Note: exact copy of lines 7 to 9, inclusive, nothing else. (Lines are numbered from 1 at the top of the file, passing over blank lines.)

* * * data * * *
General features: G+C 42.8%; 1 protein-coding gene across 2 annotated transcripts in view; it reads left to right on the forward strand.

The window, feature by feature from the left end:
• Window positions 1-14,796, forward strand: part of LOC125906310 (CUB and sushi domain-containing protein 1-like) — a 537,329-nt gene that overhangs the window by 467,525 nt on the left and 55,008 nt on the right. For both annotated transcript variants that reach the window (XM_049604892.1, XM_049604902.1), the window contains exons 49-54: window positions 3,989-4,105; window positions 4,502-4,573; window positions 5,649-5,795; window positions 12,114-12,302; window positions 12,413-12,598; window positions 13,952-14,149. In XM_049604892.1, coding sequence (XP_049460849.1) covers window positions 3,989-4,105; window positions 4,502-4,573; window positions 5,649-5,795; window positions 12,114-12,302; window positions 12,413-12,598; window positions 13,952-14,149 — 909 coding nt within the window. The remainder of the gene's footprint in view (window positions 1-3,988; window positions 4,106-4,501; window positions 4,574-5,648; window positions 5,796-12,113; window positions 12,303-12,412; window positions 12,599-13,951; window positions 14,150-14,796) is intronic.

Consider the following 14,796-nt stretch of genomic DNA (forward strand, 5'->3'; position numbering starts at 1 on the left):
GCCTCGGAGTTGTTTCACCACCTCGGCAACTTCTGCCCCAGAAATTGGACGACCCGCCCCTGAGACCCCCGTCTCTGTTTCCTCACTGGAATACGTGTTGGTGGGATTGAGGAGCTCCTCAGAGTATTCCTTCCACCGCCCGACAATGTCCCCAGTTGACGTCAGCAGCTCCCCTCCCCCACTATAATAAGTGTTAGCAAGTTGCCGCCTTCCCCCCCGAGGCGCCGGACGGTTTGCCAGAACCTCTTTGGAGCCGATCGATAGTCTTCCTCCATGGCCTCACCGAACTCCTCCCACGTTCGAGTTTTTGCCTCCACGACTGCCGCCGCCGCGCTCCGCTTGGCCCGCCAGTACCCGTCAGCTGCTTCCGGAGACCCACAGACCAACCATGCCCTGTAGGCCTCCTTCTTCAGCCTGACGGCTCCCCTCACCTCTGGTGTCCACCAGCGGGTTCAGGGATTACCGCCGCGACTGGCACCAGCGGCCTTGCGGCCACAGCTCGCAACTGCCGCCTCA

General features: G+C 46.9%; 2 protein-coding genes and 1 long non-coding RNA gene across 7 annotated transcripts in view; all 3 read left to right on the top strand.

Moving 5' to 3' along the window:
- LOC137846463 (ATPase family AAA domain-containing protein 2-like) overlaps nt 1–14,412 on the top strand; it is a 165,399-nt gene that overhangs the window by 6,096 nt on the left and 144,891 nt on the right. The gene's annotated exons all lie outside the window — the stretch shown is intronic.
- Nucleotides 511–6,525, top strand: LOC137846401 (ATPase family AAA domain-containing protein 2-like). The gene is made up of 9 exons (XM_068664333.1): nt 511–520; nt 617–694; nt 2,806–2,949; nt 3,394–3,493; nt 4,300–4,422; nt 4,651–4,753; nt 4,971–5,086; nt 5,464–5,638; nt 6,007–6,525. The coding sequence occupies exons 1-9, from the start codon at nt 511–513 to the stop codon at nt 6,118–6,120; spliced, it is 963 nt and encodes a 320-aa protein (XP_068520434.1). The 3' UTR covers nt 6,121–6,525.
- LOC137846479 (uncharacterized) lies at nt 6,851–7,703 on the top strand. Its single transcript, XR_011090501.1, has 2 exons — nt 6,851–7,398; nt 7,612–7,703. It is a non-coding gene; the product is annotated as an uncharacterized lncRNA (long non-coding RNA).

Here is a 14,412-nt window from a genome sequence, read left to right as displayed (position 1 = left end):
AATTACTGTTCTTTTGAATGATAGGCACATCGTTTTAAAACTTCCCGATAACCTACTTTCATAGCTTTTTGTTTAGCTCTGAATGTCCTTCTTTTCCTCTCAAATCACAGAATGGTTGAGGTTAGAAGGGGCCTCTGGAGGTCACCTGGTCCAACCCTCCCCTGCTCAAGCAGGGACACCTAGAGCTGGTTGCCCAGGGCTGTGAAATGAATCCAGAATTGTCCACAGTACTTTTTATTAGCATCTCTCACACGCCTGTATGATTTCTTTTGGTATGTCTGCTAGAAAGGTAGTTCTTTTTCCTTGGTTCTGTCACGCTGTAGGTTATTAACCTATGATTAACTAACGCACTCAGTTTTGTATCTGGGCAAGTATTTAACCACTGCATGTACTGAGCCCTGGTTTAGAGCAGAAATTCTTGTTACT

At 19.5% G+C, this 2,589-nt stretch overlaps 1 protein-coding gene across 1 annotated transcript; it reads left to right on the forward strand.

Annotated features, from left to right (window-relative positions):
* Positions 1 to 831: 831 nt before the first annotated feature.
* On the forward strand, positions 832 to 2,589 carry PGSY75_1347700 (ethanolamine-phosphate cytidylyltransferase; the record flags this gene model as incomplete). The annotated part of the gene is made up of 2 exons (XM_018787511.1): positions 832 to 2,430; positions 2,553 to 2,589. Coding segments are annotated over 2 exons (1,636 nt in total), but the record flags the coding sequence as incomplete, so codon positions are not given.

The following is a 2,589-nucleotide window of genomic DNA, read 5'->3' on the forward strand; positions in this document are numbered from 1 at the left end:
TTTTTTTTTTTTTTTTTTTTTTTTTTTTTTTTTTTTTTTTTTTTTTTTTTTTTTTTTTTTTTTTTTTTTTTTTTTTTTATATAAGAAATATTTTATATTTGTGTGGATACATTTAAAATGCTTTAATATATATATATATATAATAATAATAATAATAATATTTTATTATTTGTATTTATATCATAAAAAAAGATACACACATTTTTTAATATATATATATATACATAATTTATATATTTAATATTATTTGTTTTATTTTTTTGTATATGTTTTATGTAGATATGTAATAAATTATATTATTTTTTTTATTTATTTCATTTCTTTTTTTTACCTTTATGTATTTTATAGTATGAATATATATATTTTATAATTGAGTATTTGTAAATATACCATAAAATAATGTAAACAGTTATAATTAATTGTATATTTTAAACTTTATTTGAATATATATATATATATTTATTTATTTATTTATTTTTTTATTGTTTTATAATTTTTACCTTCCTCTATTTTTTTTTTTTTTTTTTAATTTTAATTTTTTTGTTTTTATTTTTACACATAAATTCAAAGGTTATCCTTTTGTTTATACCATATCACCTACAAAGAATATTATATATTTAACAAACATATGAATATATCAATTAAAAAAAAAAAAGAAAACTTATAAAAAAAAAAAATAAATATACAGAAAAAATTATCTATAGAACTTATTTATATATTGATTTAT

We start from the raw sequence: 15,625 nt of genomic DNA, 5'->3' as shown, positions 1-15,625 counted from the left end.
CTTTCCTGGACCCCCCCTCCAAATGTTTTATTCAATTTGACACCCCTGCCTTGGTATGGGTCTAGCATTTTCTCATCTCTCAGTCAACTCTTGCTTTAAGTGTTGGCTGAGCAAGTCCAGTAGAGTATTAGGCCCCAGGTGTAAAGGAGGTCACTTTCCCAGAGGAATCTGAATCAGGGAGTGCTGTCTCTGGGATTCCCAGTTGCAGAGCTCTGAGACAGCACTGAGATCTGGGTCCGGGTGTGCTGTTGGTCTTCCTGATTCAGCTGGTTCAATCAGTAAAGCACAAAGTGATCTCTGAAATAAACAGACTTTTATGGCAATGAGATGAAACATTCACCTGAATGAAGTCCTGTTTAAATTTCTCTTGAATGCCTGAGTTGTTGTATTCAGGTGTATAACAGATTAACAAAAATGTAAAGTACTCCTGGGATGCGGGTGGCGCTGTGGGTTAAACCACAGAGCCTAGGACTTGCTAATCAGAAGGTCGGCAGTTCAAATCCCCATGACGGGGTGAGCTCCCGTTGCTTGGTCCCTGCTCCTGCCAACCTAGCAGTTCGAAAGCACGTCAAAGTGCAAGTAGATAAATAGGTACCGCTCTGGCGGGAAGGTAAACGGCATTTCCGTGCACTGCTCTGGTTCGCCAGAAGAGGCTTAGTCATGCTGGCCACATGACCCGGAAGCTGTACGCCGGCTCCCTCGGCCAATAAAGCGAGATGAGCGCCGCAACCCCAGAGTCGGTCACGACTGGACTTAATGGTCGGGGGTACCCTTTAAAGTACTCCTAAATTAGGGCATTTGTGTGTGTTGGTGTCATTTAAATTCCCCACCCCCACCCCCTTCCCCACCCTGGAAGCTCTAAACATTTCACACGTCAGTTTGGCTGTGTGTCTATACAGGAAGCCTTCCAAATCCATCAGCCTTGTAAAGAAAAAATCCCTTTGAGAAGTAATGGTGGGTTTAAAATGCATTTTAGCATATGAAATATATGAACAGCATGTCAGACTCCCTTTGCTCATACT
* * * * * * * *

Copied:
Moving 5' to 3' along the window:
- LOC137846463 (ATPase family AAA domain-containing protein 2-like) overlaps nt 1–14,412 on the top strand; it is a 165,399-nt gene that overhangs the window by 6,096 nt on the left and 144,891 nt on the right. The gene's annotated exons all lie outside the window — the stretch shown is intronic.
- Nucleotides 511–6,525, top strand: LOC137846401 (ATPase family AAA domain-containing protein 2-like). The gene is made up of 9 exons (XM_068664333.1): nt 511–520; nt 617–694; nt 2,806–2,949; nt 3,394–3,493; nt 4,300–4,422; nt 4,651–4,753; nt 4,971–5,086; nt 5,464–5,638; nt 6,007–6,525. The coding sequence occupies exons 1-9, from the start codon at nt 511–513 to the stop codon at nt 6,118–6,120; spliced, it is 963 nt and encodes a 320-aa protein (XP_068520434.1). The 3' UTR covers nt 6,121–6,525.